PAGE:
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Jaguars’ Baalke, Pederson talk DL Travon Walker: ‘A lot of talent to work with’

The Jaguars selected Georgia defensive end/outside linebacker Travon Walker with the first-overall pick.

NCAA Football: Georgia at Tennessee Bryan Lynn-USA TODAY Sports

After months of evaluation and research, the Jaguars settled on one guy with the first pick in the 2022 NFL Draft — Georgia defensive lineman/outside linebacker Travon Walker, a versatile player who the team feels has plenty of talent to work with.

Entering the night, there were four players the team ultimately settled on. Speculation amongst media, fans and observers included Walker, Michigan’s Aidan Hutchinson, and offensive linemen, N.C. State’s Ickey Ekwonu and Alabama’s Evan Neal as the four players.

The decision wouldn’t be made final until the team’s leadership spoke with owner Shad Khan, a meeting that general manager Trent Baalke said lasted about an hour and a half to two hours.

Ultimately, of the speculated players, the team honed in on Walker, something that had been in the works since general manager Trent Baalke first personally saw Walker play in October. To them, the team is getting a player that fits exactly what the team, including defensive coordinator Mike Caldwell, wants to do.

“He played all the way up and down the line of scrimmage, anywhere from a zero technique all the way to a seven technique. Played in the two point off the edge, which he’s going to be used a lot in our scheme,” Baalke said. “That versatility, ability to stop the run, rush the passer, there’s a lot of work to do, but there’s a lot of talent to work with.”

There’s a lot of work to do because Walker was moved around so much while at Georgia. As a result of that, along with perhaps a bit more development to go, Walker was only able to account for 9.5 sacks throughout his college football career, along with 13 total tackles for loss.

The lack of production doesn’t worry Baalke, though, he said, he was productive in other areas including his ability to stop the run and against the pass. Still, he didn’t want to make excuses for Walker or any player, he said.

“There’s a lot of things that go into production. It’s not at the end of the day how many sacks they tally or how many pressures they have,” said Baalke.

“There’s a run element to the game, too. So there’s a lot of ways to look at production, and we feel very comfortable about his production run and pass with a lot of upside. But again, he’s got to come in like these young guys do, they’ve got to come in and earn it.”

Entering the day, Walker was viewed as a player that didn’t have a particularly high floor, but did have a high ceiling, something that Baalke says will ultimately be up to him.

His ceiling isn’t clear, but the reason why it’s high is obvious. At the NFL Combine, Walker put up gaudy numbers. Coming in at 6-foot-5, 270 pounds, Walker ran a blistering 4.51 40-yard dash (98th-percentile), a 36-inch vertical jump (80th-percentile), a 123-inch broad jump (87th-percentile) and a three-cone time of 6.89-second (93rd-percentile).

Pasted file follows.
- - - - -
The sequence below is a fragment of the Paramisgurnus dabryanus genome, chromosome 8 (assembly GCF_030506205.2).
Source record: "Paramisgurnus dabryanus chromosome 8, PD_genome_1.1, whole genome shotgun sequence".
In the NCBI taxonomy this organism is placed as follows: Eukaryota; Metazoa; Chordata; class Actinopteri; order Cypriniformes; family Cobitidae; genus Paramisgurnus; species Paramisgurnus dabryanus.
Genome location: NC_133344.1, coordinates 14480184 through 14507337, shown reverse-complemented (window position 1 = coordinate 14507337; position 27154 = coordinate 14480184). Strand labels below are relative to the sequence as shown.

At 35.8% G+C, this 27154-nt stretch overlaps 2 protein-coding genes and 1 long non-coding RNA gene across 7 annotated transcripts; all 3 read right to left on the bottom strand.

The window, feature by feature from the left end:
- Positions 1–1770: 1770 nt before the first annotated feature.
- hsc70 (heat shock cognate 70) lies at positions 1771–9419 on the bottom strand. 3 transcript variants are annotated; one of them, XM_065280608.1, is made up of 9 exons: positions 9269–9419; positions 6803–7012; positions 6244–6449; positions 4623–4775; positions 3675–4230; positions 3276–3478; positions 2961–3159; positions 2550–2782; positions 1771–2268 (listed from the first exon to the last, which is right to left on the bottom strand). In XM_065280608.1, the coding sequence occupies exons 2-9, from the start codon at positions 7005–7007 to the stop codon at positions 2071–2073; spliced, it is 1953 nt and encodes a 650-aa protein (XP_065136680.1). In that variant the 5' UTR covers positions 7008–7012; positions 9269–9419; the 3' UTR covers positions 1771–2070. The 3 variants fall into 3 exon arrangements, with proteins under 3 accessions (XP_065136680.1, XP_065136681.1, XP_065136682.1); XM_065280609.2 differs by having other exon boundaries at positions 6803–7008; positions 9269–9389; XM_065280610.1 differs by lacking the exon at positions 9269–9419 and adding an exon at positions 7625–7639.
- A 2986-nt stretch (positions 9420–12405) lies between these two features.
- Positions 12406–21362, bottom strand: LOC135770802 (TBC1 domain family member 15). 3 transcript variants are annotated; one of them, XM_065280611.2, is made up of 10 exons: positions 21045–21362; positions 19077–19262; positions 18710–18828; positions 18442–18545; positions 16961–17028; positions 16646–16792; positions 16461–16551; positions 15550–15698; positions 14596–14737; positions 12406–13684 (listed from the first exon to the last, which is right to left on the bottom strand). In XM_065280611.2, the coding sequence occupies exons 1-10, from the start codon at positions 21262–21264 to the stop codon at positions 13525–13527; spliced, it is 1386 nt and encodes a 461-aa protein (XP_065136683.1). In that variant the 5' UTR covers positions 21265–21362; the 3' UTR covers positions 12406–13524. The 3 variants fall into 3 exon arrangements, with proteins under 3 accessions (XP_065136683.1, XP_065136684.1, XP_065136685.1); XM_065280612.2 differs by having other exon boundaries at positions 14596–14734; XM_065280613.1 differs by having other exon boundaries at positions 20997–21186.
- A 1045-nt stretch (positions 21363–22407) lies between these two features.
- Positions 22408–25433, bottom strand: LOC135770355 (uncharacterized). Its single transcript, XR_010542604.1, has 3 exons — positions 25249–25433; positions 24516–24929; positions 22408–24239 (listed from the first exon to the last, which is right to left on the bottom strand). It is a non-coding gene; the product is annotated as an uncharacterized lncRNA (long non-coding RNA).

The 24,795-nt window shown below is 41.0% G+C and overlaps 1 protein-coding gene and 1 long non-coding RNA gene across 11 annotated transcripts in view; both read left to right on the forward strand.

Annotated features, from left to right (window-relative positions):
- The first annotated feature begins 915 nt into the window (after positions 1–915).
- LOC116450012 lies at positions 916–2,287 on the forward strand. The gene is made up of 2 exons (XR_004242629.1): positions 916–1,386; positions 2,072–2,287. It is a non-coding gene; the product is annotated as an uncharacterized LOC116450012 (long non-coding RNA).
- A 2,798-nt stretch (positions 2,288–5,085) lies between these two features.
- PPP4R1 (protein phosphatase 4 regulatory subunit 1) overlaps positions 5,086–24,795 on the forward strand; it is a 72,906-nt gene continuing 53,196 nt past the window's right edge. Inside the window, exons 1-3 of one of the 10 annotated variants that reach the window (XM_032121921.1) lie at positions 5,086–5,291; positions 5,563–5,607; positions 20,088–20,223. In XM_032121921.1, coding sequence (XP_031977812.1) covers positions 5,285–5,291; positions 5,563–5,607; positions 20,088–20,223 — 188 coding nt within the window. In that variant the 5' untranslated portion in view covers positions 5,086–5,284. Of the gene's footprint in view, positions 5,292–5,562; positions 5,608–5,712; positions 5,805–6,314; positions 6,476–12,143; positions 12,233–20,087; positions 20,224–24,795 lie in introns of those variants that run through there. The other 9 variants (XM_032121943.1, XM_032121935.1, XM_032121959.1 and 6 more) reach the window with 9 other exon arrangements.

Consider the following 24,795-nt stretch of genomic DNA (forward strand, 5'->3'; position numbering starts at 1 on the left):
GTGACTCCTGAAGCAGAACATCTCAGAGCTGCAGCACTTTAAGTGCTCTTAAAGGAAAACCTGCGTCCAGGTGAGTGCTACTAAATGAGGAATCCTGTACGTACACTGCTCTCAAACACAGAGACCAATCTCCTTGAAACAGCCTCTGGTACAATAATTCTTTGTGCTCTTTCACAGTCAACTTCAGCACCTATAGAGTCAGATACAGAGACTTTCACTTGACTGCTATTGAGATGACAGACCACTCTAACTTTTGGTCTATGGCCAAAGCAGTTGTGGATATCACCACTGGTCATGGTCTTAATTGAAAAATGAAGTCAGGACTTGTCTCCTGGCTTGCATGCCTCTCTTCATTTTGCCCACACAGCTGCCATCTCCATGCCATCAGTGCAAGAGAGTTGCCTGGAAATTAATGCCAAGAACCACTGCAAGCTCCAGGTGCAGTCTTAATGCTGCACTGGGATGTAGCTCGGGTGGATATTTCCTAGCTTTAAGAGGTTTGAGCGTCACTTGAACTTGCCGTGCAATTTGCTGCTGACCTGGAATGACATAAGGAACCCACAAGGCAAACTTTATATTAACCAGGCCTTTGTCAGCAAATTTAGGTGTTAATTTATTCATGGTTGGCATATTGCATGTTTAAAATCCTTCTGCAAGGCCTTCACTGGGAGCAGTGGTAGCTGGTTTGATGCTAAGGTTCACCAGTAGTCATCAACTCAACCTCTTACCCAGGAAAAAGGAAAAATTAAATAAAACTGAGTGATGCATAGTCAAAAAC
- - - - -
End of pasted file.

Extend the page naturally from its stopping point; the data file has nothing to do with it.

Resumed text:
Couple those numbers with his great length, including an 84.25-inch wingspan (95th-percentile) and 35.5-inch arms, Baalke feels as though it will be something Walker ought to be able to take advantage of, but it’s not all that matters.

“Well, length is important. It’s not that guys with shorter arms or less length can’t play the game. There’s been plenty that have played it and played it at a high level, but it’s certainly an asset if they use it to their full potential,” Baalke noted. “He’s extremely long, 35 plus arm length, 85[-inch] wingspan. The guy has got great length at a little bit over 6’5”.

“If used properly, and he knows how to use it, it can be a great advantage for any player at any position, especially on the defensive side of the ball.”

Simply put, Walker’s numbers are staggering, and what makes him such an intriguing athlete and player to put on the team’s defensive line.

“We’re going to do our best to put him in position to reach that ceiling, but at the end of the day it’s really on these guys, these young men to come in, put in the time both mentally and physically, to reach the ceiling that they’re all capable of reaching.”

For Jaguars head coach Doug Pederson, connecting with a player on a personal level, getting to know them more than just as a football player is important. In speaking with coaches with the Georgia Bulldogs, Pederson says he found out what kind of “humble, down-to-earth” person Walker was.

“Comes from a really good family background, supportive family, and a guy that just wants to work. Conversations with their coaches, that’s exactly what we got.”

As a player, Pederson echoed Baalke’s previous statement regarding Walker’s athleticism and versatility.

“He played all up and down the defensive line at Georgia. Just a tremendous kid,” Pederson said.

“He’s going to be great for the locker room. Really, I think, for us, too, just getting him in here, getting him going as soon as we can, and I think getting him in one position and letting him really get good at one position, and that’s where we feel he’s really going to make the most impact for us.”

Ultimately, the Jaguars simply felt as though Walker was the best pick for the organization at this time. Something that’ll make the defense better immediately, especially opposite of pass-rusher Josh Allen.

“He’s already coming into a good room, and he just made the room better, and we’re excited for that.”

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